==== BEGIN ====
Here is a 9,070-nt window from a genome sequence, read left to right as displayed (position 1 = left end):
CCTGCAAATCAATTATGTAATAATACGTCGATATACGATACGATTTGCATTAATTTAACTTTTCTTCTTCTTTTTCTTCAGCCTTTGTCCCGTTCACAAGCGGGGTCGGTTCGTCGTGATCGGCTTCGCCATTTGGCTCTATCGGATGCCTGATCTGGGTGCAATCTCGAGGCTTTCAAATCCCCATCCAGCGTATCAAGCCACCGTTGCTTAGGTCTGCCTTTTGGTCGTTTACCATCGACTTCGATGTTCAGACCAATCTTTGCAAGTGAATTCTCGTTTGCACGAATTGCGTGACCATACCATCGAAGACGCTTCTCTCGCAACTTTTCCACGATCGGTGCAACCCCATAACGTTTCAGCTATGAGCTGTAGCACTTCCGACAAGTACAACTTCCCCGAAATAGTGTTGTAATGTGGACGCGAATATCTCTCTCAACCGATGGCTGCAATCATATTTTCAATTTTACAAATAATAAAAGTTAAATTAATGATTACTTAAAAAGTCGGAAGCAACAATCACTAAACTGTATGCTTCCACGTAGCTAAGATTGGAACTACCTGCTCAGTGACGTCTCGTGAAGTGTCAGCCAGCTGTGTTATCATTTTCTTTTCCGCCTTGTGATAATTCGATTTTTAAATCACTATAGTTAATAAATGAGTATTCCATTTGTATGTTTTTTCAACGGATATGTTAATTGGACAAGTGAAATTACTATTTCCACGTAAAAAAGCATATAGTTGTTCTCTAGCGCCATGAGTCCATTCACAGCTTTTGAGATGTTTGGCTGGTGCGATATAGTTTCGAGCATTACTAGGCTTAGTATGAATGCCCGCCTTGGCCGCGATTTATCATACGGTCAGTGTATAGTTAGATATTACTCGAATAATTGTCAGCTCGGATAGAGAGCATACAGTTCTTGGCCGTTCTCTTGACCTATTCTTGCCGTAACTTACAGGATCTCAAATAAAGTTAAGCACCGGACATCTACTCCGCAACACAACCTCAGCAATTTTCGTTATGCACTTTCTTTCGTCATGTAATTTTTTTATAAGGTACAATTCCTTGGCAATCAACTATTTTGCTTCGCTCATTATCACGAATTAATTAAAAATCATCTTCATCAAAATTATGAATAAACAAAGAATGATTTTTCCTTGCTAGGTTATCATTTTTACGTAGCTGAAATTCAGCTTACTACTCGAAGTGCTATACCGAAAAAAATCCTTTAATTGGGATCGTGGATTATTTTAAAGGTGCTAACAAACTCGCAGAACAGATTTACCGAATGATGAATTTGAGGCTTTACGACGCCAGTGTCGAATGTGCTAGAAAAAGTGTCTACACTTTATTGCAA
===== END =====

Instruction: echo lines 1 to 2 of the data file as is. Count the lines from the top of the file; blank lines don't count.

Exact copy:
Here is a 9,070-nt window from a genome sequence, read left to right as displayed (position 1 = left end):
CCTGCAAATCAATTATGTAATAATACGTCGATATACGATACGATTTGCATTAATTTAACTTTTCTTCTTCTTTTTCTTCAGCCTTTGTCCCGTTCACAAGCGGGGTCGGTTCGTCGTGATCGGCTTCGCCATTTGGCTCTATCGGATGCCTGATCTGGGTGCAATCTCGAGGCTTTCAAATCCCCATCCAGCGTATCAAGCCACCGTTGCTTAGGTCTGCCTTTTGGTCGTTTACCATCGACTTCGATGTTCAGACCAATCTTTGCAAGTGAATTCTCGTTTGCACGAATTGCGTGACCATACCATCGAAGACGCTTCTCTCGCAACTTTTCCACGATCGGTGCAACCCCATAACGTTTCAGCTATGAGCTGTAGCACTTCCGACAAGTACAACTTCCCCGAAATAGTGTTGTAATGTGGACGCGAATATCTCTCTCAACCGATGGCTGCAATCATATTTTCAATTTTACAAATAATAAAAGTTAAATTAATGATTACTTAAAAAGTCGGAAGCAACAATCACTAAACTGTATGCTTCCACGTAGCTAAGATTGGAACTACCTGCTCAGTGACGTCTCGTGAAGTGTCAGCCAGCTGTGTTATCATTTTCTTTTCCGCCTTGTGATAATTCGATTTTTAAATCACTATAGTTAATAAATGAGTATTCCATTTGTATGTTTTTTCAACGGATATGTTAATTGGACAAGTGAAATTACTATTTCCACGTAAAAAAGCATATAGTTGTTCTCTAGCGCCATGAGTCCATTCACAGCTTTTGAGATGTTTGGCTGGTGCGATATAGTTTCGAGCATTACTAGGCTTAGTATGAATGCCCGCCTTGGCCGCGATTTATCATACGGTCAGTGTATAGTTAGATATTACTCGAATAATTGTCAGCTCGGATAGAGAGCATACAGTTCTTGGCCGTTCTCTTGACCTATTCTTGCCGTAACTTACAGGATCTCAAATAAAGTTAAGCACCGGACATCTACTCCGCAACACAACCTCAGCAATTTTCGTTATGCACTTTCTTTCGTCATGTAATTTTTTTATAAGGTACAATTCCTTGGCAATCAACTATTTTGCTTCGCTCATTATCACGAATTAATTAAAAATCATCTTCATCAAAATTATGAATAAACAAAGAATGATTTTTCCTTGCTAGGTTATCATTTTTACGTAGCTGAAATTCAGCTTACTACTCGAAGTGCTATACCGAAAAAAATCCTTTAATTGGGATCGTGGATTATTTTAAAGGTGCTAACAAACTCGCAGAACAGATTTACCGAATGATGAATTTGAGGCTTTACGACGCCAGTGTCGAATGTGCTAGAAAAAGTGTCTACACTTTATTGCAA